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Not the Average Bear

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I don’t know if anyone will see this. Even so, I feel like this needs to be documented, for the preservation of our history. Why this started, I don’t know. How I escaped, I can’t remember. All I know is that Philadelphia was not the right place for me to be.


I was on a business trip with my father. He’s a neurologist and his appointment waiting list is a mile long with a year for the wait. My dad taught geography and biology at the University of Nevada, Reno for a while. Dad was going to Pennsylvania for a few days, and I really wanted to get out of the house, so I went with him.
“You’re just like your mom, so smart.” my aunt always told me. “It’s too bad that she can’t see you now. She would be so proud of you.” Mostly, she’d say this because she wanted to make me happy. The only thing I had left of my mother was her crystal necklace. We all missed my mother, and since I am an only child, my father smothered and spoiled me for most of my life.


My mom died a little while after I graduated. She used to tell me stories about how she ran through school faster than the average bear. I never really understood that until she made me watch Yogi Bear. Honestly, I still don’t understand it. Sometimes, I wonder what was in that cooky head of hers. I asked her once, and she told me that it was the same thing that flew through mine. She tended to say lots of things that I didn’t understand until I went through high school just like she did. It’s been hard without her here with us.


Anyway, the first attack. I didn’t notice that the whole entire street was deserted as I was walking up to the hotel. All of the sudden, out of nowhere, my father comes lumbering up towards me from the hotel. He is groaning and mumbling something.


“Dad? Dad, what’s wrong with you?” He didn't answer, just lumbered towards me. His eyes were fogged over and his skin had a yellowish tinge to it, almost as if he had the flu for weeks.


I thought that he was just trying to mess with me, being that it was Halloween. Turns out that he wasn’t joking. He was dead. Well, technically he was dead, but he was one of the-not to be cliché- walking dead.


At that moment, I didn’t know what was wrong with him, didn’t know that he had been in the lab a little while before, and he, somehow, got sick. Something was wrong with him. My safety was at stake. I was scared, I wanted to run. Wait. This was my father. Didn’t I have to protect him? Wasn’t this the reason he put me through karate and boxing classes?


The first thing to hit me was the smell. Try to think of the smell of cat urine and burned food. Multiply that by 600. That was close the what was smacking me in the face.


The second thing that hit me was nausea. I felt like I was going to hurl. It made me want to run away as fast as I could and never look back. Now, I refer to this as my zombie radar.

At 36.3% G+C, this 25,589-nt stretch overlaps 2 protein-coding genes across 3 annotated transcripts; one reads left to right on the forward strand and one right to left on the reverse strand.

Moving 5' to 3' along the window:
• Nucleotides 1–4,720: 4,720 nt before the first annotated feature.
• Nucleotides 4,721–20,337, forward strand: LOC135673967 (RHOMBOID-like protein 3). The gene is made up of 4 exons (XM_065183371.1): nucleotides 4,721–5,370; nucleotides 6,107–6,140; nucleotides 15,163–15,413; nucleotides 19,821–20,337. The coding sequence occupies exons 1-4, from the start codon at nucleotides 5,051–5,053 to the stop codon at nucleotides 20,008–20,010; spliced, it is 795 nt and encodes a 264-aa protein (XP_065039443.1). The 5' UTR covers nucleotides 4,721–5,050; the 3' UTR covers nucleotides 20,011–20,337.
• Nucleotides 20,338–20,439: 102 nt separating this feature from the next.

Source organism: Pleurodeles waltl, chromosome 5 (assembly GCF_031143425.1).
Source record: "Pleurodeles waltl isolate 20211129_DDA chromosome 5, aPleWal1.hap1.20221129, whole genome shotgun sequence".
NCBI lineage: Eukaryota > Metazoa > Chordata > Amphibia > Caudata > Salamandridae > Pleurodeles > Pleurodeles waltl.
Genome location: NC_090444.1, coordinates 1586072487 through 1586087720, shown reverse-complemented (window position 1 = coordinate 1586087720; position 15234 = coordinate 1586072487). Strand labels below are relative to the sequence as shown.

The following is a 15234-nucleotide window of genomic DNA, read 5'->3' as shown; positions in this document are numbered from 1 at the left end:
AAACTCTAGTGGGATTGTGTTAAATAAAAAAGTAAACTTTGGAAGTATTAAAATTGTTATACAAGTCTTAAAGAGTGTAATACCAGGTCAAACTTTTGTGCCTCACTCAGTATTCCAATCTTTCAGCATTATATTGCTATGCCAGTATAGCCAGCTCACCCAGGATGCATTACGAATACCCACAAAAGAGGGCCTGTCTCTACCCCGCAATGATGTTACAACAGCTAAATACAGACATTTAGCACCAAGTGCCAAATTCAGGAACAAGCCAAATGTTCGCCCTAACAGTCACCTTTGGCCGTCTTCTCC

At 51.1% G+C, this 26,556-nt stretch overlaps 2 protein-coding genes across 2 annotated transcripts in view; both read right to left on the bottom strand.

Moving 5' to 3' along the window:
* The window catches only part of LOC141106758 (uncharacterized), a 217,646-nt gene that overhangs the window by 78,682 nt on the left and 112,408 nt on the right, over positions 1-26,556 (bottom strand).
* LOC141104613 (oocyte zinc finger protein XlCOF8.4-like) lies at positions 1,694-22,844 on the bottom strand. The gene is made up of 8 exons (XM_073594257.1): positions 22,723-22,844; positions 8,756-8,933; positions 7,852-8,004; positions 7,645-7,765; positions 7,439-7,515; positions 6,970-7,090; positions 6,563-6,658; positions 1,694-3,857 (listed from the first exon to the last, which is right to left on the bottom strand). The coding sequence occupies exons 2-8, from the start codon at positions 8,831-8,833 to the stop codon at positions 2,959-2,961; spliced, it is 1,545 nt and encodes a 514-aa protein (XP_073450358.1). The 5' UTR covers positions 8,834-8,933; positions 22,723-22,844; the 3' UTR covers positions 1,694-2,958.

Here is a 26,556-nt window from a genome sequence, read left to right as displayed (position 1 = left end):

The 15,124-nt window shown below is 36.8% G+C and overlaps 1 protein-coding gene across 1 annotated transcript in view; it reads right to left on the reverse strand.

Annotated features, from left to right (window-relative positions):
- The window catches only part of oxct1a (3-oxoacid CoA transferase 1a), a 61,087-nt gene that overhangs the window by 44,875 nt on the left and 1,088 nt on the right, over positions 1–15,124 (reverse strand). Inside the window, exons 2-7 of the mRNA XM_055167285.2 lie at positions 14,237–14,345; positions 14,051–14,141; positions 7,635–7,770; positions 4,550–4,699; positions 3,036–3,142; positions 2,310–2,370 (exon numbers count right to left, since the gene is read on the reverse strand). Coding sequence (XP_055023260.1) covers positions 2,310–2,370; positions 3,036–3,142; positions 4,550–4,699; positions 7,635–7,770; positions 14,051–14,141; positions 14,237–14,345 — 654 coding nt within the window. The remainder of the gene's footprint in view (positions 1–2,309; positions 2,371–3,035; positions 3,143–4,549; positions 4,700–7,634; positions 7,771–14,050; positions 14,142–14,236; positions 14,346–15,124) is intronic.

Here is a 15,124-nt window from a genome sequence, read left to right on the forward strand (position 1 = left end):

I didn’t know how to help my father. So, I worked up enough force in a punch to knock him cold without breaking my hand. He went down faster than a dirty politician. I dragged him to the car and drove him to a hospital, but there were more people coming out of it that looked like Dad did. I left him in the car and got out. One of the people lifted their head. She had a gash the length of a pencil going from her forehead to her chin, right through her nose.


“Hello? My dad’s in the car, and there’s something wrong with him. Can you help me?” She sluggishly moved towards me, and I felt another wave of nausea come over me. I wanted to run. Unfortunately for me, there was a bunch more of whatever they were right behind her. They started to sprint towards me, which is something that zombies in apocalypse movies can’t do. Fortunately, I got back to the car before any of them caught up. Looks like track was actually beneficial.


I drove. And drove, and drove, and drove. I don’t remember how long it was, but my dad only stirred twice. I was scared, so I just cold-cocked him whenever he moved. This time I wasn’t as careful, and I popped the knuckle in my hand. After a while, I stopped feeling the pain.


I remember my dad telling me something before I left the hotel. He told me that something bad would happen, it could happen soon and I should be prepared for anything. I just thought there was just an outbreak of a rare disease or something and he caught it. I hadn’t yet figured out that he was a zombie.


I thought that we could try to make it up to New York, where my grandmother lives. We would’ve been safe there.


Try to think, Rosie. That’s what dad would say. Where did dad go to catch this? He went to the lab. What was he working on? He was trying to develop a cure for some virus. It was...it was called the Necroa Virus. Wait a moment.


The Necroa Virus is a zombie virus. It creates the ability to regenerate and heal, especially when injected into humans. Was my dad turned into a zombie? If so, why? Was he trying to test out the cure? He said that he was running short on test subjects and space. Maybe they started to sacrifice themselves?